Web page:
Just to be crystal clear, you’re not actually saying anything aloud, just in your mind. If your thoughts wander during this part, just bring them back gently to the mantra and your breath.
Another great way to get started would be to use a guided meditation. This is where you listen to someone instruct you on what to do. You can find lots of them on YouTube and the internet. They are nice because it helps you to stay focused since someone is letting you know what to do every minute or so.
I particular like the ones that include relaxing music with them, and music is a great way to stimulate the right half of the neo-cortex and get your brain prepared for whole-brain learning when you study Japanese.
When to Meditate
Now the idea time to meditate would be right before you start a study session so that your brain is still in the Alpha State and has just been flooded with lots of rich oxygen. If you used a meditation with music, even better as you can actually keep the music going while you study to help you stay relaxed and enjoy the benefits of using music while studying Japanese.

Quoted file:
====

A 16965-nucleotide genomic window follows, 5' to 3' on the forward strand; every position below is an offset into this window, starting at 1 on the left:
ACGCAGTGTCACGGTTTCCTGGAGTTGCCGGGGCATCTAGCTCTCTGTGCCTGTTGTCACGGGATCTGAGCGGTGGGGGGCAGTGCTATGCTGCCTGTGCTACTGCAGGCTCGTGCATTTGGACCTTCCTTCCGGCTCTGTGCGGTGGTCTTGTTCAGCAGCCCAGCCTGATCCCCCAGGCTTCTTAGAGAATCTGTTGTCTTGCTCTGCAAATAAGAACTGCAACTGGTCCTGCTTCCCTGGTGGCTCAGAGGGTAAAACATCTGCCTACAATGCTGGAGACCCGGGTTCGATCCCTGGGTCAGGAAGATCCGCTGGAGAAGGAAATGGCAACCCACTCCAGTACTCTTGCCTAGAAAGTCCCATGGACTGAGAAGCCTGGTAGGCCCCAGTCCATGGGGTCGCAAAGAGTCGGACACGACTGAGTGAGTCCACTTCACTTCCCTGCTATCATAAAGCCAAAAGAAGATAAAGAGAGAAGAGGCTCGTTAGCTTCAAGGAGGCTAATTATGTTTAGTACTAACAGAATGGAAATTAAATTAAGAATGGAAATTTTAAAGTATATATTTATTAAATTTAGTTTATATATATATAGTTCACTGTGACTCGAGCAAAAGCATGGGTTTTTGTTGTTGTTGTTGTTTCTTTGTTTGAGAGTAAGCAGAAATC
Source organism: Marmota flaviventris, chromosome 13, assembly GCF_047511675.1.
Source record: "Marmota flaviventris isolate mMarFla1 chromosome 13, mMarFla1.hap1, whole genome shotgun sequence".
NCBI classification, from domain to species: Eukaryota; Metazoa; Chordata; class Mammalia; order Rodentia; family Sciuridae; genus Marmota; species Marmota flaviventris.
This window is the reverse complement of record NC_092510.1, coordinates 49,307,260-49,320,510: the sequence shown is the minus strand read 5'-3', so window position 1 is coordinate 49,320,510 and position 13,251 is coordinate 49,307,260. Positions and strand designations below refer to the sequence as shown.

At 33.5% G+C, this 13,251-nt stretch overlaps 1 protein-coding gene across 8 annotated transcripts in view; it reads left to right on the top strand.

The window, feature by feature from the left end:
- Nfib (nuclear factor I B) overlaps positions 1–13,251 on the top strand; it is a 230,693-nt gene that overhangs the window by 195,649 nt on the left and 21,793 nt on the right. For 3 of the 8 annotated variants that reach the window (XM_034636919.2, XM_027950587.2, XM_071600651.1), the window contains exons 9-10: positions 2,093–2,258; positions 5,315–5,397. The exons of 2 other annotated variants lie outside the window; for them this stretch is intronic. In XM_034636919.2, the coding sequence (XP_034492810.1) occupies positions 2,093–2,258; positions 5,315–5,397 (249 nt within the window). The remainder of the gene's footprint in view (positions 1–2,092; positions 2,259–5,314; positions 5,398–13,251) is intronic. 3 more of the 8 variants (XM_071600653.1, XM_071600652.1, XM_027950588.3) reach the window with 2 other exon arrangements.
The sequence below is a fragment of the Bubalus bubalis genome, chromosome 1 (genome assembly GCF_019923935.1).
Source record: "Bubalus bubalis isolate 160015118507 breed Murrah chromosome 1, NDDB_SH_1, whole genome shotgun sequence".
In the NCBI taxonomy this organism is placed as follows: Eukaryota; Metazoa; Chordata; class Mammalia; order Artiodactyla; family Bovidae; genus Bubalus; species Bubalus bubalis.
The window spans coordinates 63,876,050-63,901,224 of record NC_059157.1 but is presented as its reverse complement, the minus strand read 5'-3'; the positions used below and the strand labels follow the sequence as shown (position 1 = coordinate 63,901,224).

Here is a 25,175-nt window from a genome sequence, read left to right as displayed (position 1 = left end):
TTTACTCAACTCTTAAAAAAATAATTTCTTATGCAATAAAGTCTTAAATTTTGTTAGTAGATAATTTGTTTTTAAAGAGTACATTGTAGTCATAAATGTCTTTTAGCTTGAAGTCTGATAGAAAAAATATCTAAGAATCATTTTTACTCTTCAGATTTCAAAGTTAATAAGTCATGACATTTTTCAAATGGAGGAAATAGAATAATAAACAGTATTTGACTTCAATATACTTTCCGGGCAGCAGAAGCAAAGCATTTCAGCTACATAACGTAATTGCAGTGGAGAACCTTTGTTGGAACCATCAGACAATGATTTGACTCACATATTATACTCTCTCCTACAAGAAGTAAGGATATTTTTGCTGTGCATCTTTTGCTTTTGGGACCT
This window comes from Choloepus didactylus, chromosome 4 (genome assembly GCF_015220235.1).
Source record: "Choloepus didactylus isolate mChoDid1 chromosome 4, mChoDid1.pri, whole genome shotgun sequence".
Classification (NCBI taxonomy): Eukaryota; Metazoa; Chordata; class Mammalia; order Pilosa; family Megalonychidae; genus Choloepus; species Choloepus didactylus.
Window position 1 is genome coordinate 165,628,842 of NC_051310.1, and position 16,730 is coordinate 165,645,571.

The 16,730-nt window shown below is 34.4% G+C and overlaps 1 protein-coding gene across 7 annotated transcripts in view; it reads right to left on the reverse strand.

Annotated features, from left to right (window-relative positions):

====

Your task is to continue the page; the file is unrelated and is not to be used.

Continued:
But even if you don’t study right after meditating, you will still be able to reap the benefits of increased grey matter, less stress and anxiety, and an increase in focus throughout the day up to and including when you learn new Japanese words and phrases.
So the conclusion to the question “can meditation help you learn Japanese” is Yes – it helps in an indirect way by putting your brain into an optimal learning state.
I don’t think that it’s necessary to take up a daily meditation practice in order to learn a new language, but I DO believe that it helps. The fact of the matter is that your brain changes while you are learning a new language, and meditation can help with this process to make is easier.
But at the end of the day, it’s your choice as to which study methods you use to learn Japanese.
I hope you guys enjoyed this post, and I hope you learned something you think is pretty cool!
I want to hear from you! Do you meditate? Do you think it’s pseudoscience?
Let me know what you thoughts are on this with a comment below!